I have always been interested in photography, and many of the earliest pictures of me show me with a camera. Whether it was the Kodak Duaflex III that belonged to my dad or the Instamatic-X35 I received as a gift just before my 6th-grade safety patrol trip, I loved the idea that I could capture a single moment in time. It came as no surprise to my dad, then, when I told him the summer of 1978 that I wanted a 35mm film camera. I had saved some money, but not quite the $800 I needed for a camera and a couple for lenses.
I had morning paper route then, and dad decided it would be a good time to teach me about finances. He offered to co-sign a one-year loan for me at his company’s credit union so I could buy the camera equipment. Before I invested, though, he wanted me to learn more about photography from someone who worked in the field. He asked a photographer he worked with at Union Carbide to come by the house to give me a primer on photography and equipment.
It wasn’t long before Greg Henshall showed up with several camera bags filled with different cameras and lenses. Greg was in his late 20’s, loved people, loved photography, and was close enough to my age that dad thought I might listen to what he had to say. I liked him immediately and not just because we shared a common passion. Instead, I liked him because he was genuinely interested in me, a lanky teenager looking for a way to express himself.
Greg spent a few hours with me that night, teaching me the basics of cameras and offering his thoughts on what kind of camera I should buy. Once I bought a camera, Greg showed me the technical aspects of photography—apertures, shutter speed, film speed. A few years later, he was kind enough to let me tag along on a few of his freelance jobs—mostly weddings and portraits—where he taught me the importance of composition, viewpoint, anticipating the action, and the importance of “waiting for just the right moment” to release the shutter.
In high school, I was a photographer on the yearbook staff and at Greg’s encouragement began taking portraits of friends to practice technique. He loaned me lights and other equipment whenever I needed them, taught me darkroom basics, and gave me tips as I prepared to teach my first photography class for Adult Community Education when I was just seventeen. I took my first real job with WBPY-TV as a staff photographer in 1983 and Greg was there again to critique my work, offering suggestions on where and how to improve my technique. When I opened my own studio and processing lab in 1985, Greg was my first lab client. And when I burned-out on photography as a profession in 1988, it was Greg who encouraged me to stick with it as a hobby. That was the one piece of advice from Greg I did not follow; I put down my camera and did not pick it up with any enthusiasm again for nearly twenty years.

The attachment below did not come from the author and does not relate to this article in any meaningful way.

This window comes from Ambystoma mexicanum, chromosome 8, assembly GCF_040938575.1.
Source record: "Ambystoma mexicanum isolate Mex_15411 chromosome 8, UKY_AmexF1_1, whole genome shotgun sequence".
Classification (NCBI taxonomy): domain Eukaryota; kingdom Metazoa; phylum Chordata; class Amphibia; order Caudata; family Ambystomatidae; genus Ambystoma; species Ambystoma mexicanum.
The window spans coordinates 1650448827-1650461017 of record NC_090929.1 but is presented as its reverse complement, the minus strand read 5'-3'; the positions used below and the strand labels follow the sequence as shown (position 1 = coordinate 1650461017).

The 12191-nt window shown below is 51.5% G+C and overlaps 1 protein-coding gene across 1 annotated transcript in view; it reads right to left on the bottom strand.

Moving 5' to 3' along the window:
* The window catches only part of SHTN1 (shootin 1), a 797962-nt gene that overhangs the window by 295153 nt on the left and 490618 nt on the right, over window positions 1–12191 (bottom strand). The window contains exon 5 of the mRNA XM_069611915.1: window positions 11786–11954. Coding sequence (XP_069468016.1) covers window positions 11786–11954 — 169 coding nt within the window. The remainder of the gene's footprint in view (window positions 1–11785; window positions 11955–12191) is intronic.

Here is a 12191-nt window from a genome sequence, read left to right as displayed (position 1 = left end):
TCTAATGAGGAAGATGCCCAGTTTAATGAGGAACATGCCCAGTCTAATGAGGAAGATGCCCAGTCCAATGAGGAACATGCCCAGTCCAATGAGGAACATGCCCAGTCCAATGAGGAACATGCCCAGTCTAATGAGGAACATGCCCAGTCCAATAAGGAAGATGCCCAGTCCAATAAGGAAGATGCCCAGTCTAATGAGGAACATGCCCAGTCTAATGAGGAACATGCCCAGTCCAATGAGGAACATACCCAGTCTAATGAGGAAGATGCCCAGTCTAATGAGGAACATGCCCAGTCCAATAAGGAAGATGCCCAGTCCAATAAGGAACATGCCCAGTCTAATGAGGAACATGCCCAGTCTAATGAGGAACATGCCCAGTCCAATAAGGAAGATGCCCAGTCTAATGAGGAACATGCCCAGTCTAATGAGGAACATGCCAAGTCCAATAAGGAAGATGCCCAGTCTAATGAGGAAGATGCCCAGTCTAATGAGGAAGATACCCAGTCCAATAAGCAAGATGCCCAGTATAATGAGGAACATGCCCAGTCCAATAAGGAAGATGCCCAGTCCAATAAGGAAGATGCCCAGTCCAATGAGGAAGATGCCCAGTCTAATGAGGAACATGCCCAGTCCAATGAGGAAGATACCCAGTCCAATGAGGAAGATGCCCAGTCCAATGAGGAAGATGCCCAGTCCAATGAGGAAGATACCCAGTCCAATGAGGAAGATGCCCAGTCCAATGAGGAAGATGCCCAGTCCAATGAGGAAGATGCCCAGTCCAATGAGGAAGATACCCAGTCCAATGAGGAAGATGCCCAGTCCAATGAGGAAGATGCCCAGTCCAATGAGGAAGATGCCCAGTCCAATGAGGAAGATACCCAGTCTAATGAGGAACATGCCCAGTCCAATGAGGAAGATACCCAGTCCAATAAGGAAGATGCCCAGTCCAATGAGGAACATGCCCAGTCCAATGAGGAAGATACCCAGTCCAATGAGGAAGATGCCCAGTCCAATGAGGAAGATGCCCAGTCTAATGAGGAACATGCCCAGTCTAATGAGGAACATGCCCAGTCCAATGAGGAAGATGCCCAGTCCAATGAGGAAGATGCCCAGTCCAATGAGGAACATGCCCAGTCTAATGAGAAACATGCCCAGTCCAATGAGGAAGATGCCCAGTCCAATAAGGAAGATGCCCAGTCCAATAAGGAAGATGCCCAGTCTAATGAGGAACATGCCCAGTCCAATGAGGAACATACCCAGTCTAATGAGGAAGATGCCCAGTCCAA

I lost track of Greg when I moved from Charleston in 1995, but we reconnected through social media in February this year. Through our new Facebook connection, I learned his wife had died in 2000, and he had retired from Union Carbide about the same time. I understand he took assignments with FEMA documenting disasters for a while and more recently, he had become a “man about town” photographing events and activities for the local newspapers and his many, many, friends. I ran into him in Charleston over the summer, and the first thing he said to me was, “I’m glad to see you picked up your camera again. I enjoy seeing your photographs on Facebook.” We briefly caught up, and then he moved on to take another photograph. He was always anticipating the next moment. Greg never stood still for long when he had a camera in his hand.
From portraits to weddings, to natural disasters, to a night out with friends, Greg documented our lives with passion and empathy. He wasn’t just a good photographer we hired to do a job; he became a friend who instinctively knew what was important to us and did his best to help us achieve our goals. In doing so, he connected with each of us emotionally, giving a part of himself in a way that made that connection so special. That kind of relationship is something few photographers, in my opinion, ever achieve.
Late last week I was heartbroken to learn Greg had died unexpectedly. Tuesday many will gather to celebrate Greg’s life, and I am sorry I cannot be with them. But, I do want to acknowledge the important role he played my life.
I am thankful for Greg’s thoughtfulness and reassurance; he helped me find courage and self-esteem as a teenager. As a teacher, a mentor, and a friend, he helped me find a way to express myself when I words alone were not enough. For these lifelong gifts Greg helped me to find and foster, I find it ironic today that I can only pay tribute to him with words. Yet, words are the best way I can create a full image of Greg, one that truly captures how important he was in my development from a timid, gangling teenager trying to fit it, to the person—and photographer—I am today.
Thank you and Godspeed, Greg Henshall. You were one of a kind.